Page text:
It is remarked in North America, that the English farmers, when they first arrive there, finding a soil and climate proper for the husbandry they have been accustomed to, and particularly suitable for raising wheat, they despise and neglect the culture of mayz," or Indian corn; but, observing the advantage it affords their neighbours, the older inhabitants, they by degrees get more and more into the practice of raising it; and the face of the country shows, from time to time, that the culture of that grain goes on visibly augmenting.

The inducements are, the many different ways in which it may be prepared, so as to afford a wholesome

* This word seems to have no settled orthography. It is written may, maiz, maize. The last is, perhaps, the most usual. —Editor.

and pleasing nourishment to men and other animals. 1st. The family can begin to make use of it before the time of full harvest; for the tender green ears, stripped of their leaves, and roasted by a quick fire till the grain is brown, and eaten with a little salt or butter, are a delicacy. 2dly. When the grain is ripe and harder, the ears, boiled in their leaves, and eaten with butter, are also good and agreeable food. The tender green grains, dried, may be kept all the year, and, mixed with green haricots,” also dried, make at any time a pleasing dish, being first soaked some hours in water, and then boiled. When the grain is ripe and hard, there are also several ways of using it. One is, to soak it all night in a lessive or lye, and then pound it in a large wooden mortar with a wooden pestle; the skin of each grain is by that means skinned off, and the farinaceous part left whole, which, being boiled, swells into a white soft pulp, and eaten with milk, or with butter and sugar, is delicious.f The dry grain is also sometimes ground loosely, so as to be broke into pieces of the size of rice, and being winnowed to separate the bran, it is then boiled and eaten with turkeys or other fowls, as rice. Ground into a finer meal, they make of it by boiling a hasty-pudding, or bouilli, to be eaten with milk, or with butter and sugar; this resembles what the Italians call polenta. They make of the same meal, with water and salt, a hasty cake, which, being stuck against a hoe or other flat iron, is placed erect before the fire, and so baked, to be used as bread. Broth is also agreeably thickened with the same meal. They also parch it in this manner. An iron pot is filled with sand, and set on the fire till the sand is very hot. Two or three pounds of the grain are then thrown in, and well mixed with the sand by stirring. Each grain bursts and throws out a white substance of twice its bigness. The sand is separated by a wire sieve, and returned into the pot, to be again heated and repeat the operation with fresh grain. That which is parched is pounded to a powder in mortars. This, being sifted, will keep long for use. An Indian will travel far and subsist long on a small bag of it, taking only six or eight ounces of it per day, mixed with water. The flour of mayz, mixed with that of wheat, makes excellent bread, sweeter and more agreeable than that of wheat alone.” To feed horses, it is good to soak the grain twelve hours; they mash it easier with their teeth, and it yields them more nourishment. The leaves, stripped off the stalks after the grain is ripe, and tied up in bundles when dry, are excellent forage for horses, cows, &c. The stalks, pressed like sugar-cane, yield a sweet juice, which, being fermented and distilled, yields an excellent spirit; boiled without fermentation, it affords a pleasant syrup. In Mexico, fields are sown with it thick, that multitudes of small stalks may arise, which, being cut from time to time like asparagus, are served in deserts, and their sweet juice extracted in the mouth by chewing them. The meal wetted is excellent food for young chickens, and the whole grain for grown fowls.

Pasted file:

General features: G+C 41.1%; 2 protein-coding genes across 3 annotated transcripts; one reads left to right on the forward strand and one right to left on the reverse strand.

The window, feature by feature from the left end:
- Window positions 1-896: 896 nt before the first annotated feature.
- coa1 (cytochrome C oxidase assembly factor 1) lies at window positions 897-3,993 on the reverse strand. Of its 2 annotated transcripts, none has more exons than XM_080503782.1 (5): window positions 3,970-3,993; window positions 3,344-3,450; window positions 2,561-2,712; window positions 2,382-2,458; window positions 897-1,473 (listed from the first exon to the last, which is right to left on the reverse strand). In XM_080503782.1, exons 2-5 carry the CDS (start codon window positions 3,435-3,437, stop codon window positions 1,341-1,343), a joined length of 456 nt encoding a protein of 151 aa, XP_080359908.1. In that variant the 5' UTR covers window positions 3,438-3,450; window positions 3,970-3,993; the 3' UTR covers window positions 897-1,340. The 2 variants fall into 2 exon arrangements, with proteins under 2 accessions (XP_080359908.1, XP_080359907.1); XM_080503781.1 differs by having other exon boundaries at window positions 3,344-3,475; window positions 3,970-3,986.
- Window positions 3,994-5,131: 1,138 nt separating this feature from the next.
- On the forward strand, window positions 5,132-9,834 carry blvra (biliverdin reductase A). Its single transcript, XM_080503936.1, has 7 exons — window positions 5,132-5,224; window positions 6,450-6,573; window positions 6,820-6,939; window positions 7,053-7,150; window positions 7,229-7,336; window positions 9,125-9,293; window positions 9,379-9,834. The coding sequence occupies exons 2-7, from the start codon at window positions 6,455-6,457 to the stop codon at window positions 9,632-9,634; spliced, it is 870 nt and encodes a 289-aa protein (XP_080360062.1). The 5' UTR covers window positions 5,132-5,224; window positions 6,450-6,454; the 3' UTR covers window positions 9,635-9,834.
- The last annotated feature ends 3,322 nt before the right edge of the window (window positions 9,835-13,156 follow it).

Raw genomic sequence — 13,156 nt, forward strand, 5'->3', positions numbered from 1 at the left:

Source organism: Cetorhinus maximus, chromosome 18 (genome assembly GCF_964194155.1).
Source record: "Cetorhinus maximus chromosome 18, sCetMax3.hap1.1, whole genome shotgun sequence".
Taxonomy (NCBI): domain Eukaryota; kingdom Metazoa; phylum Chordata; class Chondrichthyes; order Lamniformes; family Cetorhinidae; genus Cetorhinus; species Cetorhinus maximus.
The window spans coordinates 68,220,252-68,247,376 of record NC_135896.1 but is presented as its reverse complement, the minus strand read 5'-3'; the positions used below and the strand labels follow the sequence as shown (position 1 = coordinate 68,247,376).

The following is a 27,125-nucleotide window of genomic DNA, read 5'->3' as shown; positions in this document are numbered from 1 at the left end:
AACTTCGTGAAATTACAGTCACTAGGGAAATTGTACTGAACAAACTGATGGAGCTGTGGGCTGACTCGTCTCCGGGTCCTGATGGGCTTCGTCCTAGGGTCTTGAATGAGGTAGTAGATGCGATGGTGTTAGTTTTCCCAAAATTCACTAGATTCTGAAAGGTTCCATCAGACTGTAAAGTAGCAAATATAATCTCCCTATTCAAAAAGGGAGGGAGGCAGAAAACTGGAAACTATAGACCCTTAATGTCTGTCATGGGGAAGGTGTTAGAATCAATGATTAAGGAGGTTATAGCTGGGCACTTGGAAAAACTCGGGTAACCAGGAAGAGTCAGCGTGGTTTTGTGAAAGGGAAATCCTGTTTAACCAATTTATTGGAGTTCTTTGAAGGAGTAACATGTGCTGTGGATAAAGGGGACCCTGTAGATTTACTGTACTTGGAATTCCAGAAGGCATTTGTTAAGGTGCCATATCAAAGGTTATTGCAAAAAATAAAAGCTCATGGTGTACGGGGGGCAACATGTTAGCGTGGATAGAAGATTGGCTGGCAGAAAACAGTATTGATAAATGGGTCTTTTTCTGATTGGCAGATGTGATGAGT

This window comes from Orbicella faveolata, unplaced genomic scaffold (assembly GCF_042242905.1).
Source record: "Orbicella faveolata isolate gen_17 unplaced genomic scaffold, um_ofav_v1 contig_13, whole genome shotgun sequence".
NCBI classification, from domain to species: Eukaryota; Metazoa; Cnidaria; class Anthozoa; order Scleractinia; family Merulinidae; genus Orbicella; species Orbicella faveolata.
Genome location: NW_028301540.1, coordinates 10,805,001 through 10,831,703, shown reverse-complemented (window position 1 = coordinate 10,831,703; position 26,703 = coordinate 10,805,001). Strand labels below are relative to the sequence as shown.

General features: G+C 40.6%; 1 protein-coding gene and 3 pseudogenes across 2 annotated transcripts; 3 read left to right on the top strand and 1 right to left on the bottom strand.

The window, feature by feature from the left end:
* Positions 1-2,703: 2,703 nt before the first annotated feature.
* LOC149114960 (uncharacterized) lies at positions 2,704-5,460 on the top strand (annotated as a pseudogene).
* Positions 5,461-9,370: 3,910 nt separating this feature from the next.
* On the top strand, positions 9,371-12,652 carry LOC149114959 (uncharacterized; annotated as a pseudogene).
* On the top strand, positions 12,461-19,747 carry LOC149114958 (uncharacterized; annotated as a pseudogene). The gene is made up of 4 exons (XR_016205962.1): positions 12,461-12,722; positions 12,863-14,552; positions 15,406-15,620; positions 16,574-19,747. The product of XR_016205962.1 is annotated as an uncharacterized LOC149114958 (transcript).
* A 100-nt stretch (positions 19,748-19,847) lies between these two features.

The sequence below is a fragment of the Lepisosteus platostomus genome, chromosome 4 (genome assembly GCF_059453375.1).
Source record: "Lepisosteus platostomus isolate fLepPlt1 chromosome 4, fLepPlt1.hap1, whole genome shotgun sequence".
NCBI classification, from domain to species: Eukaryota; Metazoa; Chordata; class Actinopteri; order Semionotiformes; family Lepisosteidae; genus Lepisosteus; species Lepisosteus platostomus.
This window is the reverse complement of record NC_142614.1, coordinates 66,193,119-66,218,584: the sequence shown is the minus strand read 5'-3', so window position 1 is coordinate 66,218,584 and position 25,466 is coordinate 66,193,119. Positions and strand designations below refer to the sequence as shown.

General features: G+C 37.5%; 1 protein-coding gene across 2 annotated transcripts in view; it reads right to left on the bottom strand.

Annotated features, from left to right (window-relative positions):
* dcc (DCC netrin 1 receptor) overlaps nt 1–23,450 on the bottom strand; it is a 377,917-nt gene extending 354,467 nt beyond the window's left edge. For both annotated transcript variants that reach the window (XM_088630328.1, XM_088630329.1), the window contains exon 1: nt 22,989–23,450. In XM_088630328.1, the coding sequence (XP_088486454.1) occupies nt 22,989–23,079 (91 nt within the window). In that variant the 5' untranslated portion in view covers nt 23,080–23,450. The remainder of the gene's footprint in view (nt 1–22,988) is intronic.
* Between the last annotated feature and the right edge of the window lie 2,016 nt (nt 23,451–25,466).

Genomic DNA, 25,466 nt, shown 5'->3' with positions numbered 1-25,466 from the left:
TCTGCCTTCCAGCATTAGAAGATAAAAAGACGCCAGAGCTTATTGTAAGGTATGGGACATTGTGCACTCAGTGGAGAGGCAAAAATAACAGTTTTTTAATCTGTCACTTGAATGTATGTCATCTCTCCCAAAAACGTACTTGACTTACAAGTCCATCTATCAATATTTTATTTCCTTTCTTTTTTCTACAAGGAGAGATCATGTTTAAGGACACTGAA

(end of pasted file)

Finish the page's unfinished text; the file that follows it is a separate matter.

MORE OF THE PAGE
* Kidney beans. + Called hominy, and much used in the Southern States, but seldom in New England. —Editor.

* Mixed with rye flour or meal, it is not less palatable or nutritious. This mixture forms the common brown bread of New England. —Editor.

WOL. II. 14